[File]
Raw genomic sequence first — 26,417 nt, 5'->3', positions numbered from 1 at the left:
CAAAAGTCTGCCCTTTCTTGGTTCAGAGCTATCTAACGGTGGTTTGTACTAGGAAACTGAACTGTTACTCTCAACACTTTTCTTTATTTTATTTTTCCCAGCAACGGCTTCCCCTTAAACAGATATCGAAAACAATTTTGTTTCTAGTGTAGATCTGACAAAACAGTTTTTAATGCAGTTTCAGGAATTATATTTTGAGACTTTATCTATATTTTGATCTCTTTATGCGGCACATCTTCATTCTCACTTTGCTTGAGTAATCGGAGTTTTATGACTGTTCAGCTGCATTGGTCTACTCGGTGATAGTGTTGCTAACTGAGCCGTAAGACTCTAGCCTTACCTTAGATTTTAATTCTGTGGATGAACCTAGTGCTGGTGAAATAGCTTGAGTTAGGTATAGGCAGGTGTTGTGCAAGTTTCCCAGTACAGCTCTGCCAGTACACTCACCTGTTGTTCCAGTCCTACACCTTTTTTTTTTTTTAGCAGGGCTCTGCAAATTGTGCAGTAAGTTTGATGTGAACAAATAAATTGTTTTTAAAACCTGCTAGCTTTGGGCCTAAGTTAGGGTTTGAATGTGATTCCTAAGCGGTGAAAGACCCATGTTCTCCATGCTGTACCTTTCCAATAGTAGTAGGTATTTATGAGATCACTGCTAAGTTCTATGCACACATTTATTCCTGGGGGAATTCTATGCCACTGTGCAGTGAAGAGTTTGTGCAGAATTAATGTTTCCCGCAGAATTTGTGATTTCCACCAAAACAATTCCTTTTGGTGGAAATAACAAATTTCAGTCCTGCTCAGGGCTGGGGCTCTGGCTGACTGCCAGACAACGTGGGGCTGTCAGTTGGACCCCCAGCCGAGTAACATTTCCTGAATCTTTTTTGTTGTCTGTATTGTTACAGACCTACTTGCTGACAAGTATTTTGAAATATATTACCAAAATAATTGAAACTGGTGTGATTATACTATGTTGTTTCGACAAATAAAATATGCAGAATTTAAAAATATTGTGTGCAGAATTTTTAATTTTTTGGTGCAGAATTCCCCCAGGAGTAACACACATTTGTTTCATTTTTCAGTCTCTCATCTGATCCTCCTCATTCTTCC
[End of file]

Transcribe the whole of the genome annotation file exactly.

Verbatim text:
Raw genomic sequence first — 26,417 nt, 5'->3', positions numbered from 1 at the left:
CAAAAGTCTGCCCTTTCTTGGTTCAGAGCTATCTAACGGTGGTTTGTACTAGGAAACTGAACTGTTACTCTCAACACTTTTCTTTATTTTATTTTTCCCAGCAACGGCTTCCCCTTAAACAGATATCGAAAACAATTTTGTTTCTAGTGTAGATCTGACAAAACAGTTTTTAATGCAGTTTCAGGAATTATATTTTGAGACTTTATCTATATTTTGATCTCTTTATGCGGCACATCTTCATTCTCACTTTGCTTGAGTAATCGGAGTTTTATGACTGTTCAGCTGCATTGGTCTACTCGGTGATAGTGTTGCTAACTGAGCCGTAAGACTCTAGCCTTACCTTAGATTTTAATTCTGTGGATGAACCTAGTGCTGGTGAAATAGCTTGAGTTAGGTATAGGCAGGTGTTGTGCAAGTTTCCCAGTACAGCTCTGCCAGTACACTCACCTGTTGTTCCAGTCCTACACCTTTTTTTTTTTTTAGCAGGGCTCTGCAAATTGTGCAGTAAGTTTGATGTGAACAAATAAATTGTTTTTAAAACCTGCTAGCTTTGGGCCTAAGTTAGGGTTTGAATGTGATTCCTAAGCGGTGAAAGACCCATGTTCTCCATGCTGTACCTTTCCAATAGTAGTAGGTATTTATGAGATCACTGCTAAGTTCTATGCACACATTTATTCCTGGGGGAATTCTATGCCACTGTGCAGTGAAGAGTTTGTGCAGAATTAATGTTTCCCGCAGAATTTGTGATTTCCACCAAAACAATTCCTTTTGGTGGAAATAACAAATTTCAGTCCTGCTCAGGGCTGGGGCTCTGGCTGACTGCCAGACAACGTGGGGCTGTCAGTTGGACCCCCAGCCGAGTAACATTTCCTGAATCTTTTTTGTTGTCTGTATTGTTACAGACCTACTTGCTGACAAGTATTTTGAAATATATTACCAAAATAATTGAAACTGGTGTGATTATACTATGTTGTTTCGACAAATAAAATATGCAGAATTTAAAAATATTGTGTGCAGAATTTTTAATTTTTTGGTGCAGAATTCCCCCAGGAGTAACACACATTTGTTTCATTTTTCAGTCTCTCATCTGATCCTCCTCATTCTTCC